Supportability - Ensuring that you've workable processes, procedures, skills and tools in place to deal with issues (help-desk, change management, service management etc.) and that the system logs enough detail to allow root problem determination is required. Monitoring can be introduced but needs to be appropriate - too many alerts and the service-desk won't handle them, too few and the service-desk won't know what's going on. I'm perhaps famed for error messages saying things like "this error should never occur because of xxx...". Some think they're worthless (since they should never occur) but I have more than once seen these in logs and the inclusion of a detailed stack trace helps to PD the issue. I've also come across many more messages of the form "something went wrong" with absolutely no detail. These are the times when I feel like gouging out someones eyes with spoons. Support also extends to skill-set availability. If you can't hire anyone to support the solution then it doesn't matter that the solution is the best thing since sliced-bread because you can't really use it. The costs of skills can vary considerably and choosing technology you can afford to support needs to be considered up-front.

The sort of issues addressed by operability requirements occur infrequently but this rarity is also a very good reason why the procedures, technology and skills need to be exercised on a regular basis. If your backup solution doesn't work then you'll want to know before you have to rely on it. This alone should push such requirements back up the priority list.

And finally, a very good suggestion made to me by a colleague is "plan-for-failure!". At some point you'll need it.


Popular posts from this blog

An Observation

Much has changed in the past few years, hell, much has changed in the past few weeks, but that’s another story... and I’ve found a little time on my hands in which to tidy things up. The world of non-functionals has never been so important and yet remains irritatingly ignored by so many - in particular by product owners who seem to think NFRs are nothing more than a tech concern. So if your fancy new product collapses when you get get too many users, is that ok? It’s fair that the engineering team should be asking “how many users are we going to get?”,   or “how many failures can we tolerate?” but the only person who can really answer those questions is the product owner.   The dumb answer to these sort of question is “lots!”, or “none!” because at that point you’ve given carte-blanche to the engineering team to over engineer... and that most likely means it’ll take a hell of a lot longer to deliver and/or cost a hell of a lot more to run. The dumb answer is also “only a couple” and “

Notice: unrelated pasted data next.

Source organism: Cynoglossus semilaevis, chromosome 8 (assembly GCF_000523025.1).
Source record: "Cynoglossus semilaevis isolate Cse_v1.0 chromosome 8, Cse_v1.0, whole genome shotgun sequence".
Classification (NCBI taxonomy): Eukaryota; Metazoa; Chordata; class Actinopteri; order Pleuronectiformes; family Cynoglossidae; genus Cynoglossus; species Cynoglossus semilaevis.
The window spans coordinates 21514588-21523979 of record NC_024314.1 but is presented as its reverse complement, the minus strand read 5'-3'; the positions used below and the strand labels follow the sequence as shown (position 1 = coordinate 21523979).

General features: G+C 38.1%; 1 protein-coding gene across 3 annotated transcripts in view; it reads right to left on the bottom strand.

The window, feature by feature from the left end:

Inter-microservice Integrity

A central issue in a microservices environment is how to maintain transactional integrity between services. The scenario is fairly simple. Service A performs some operation which persists data and at the same time raises an event or notifies service B of this action. There's a couple of failure scenarios that raise a problem. Firstly, service B could be unavailable. Does service A rollback or unpick the transaction? What if it's already been committed in A? Do you notify the service consumer of a failure and trigger what could be a cascading failure across the entire service network? Or do you accept long term inconsistency between A & B? Secondly, if service B is available but you don't commit in service A before raising the event then you've told B about something that's not committed... What happens if you then try to commit in A and find you can't? Do you now need to have compensating transactions to tell service B "oops, ignore that previous messag

Equifax Data Breach Due to Failure to Install Patches

"the Equifax data compromise was due to their failure to install the security updates provided in a timely manner." Source: MEDIA ALERT: The Apache Software Foundation Confirms Equifax Data Breach Due to Failure to Install Patches Provided for Apache® Struts™ Exploit : The Apache Software Foundation Blog As simple as that apparently. Keep up to date with patching.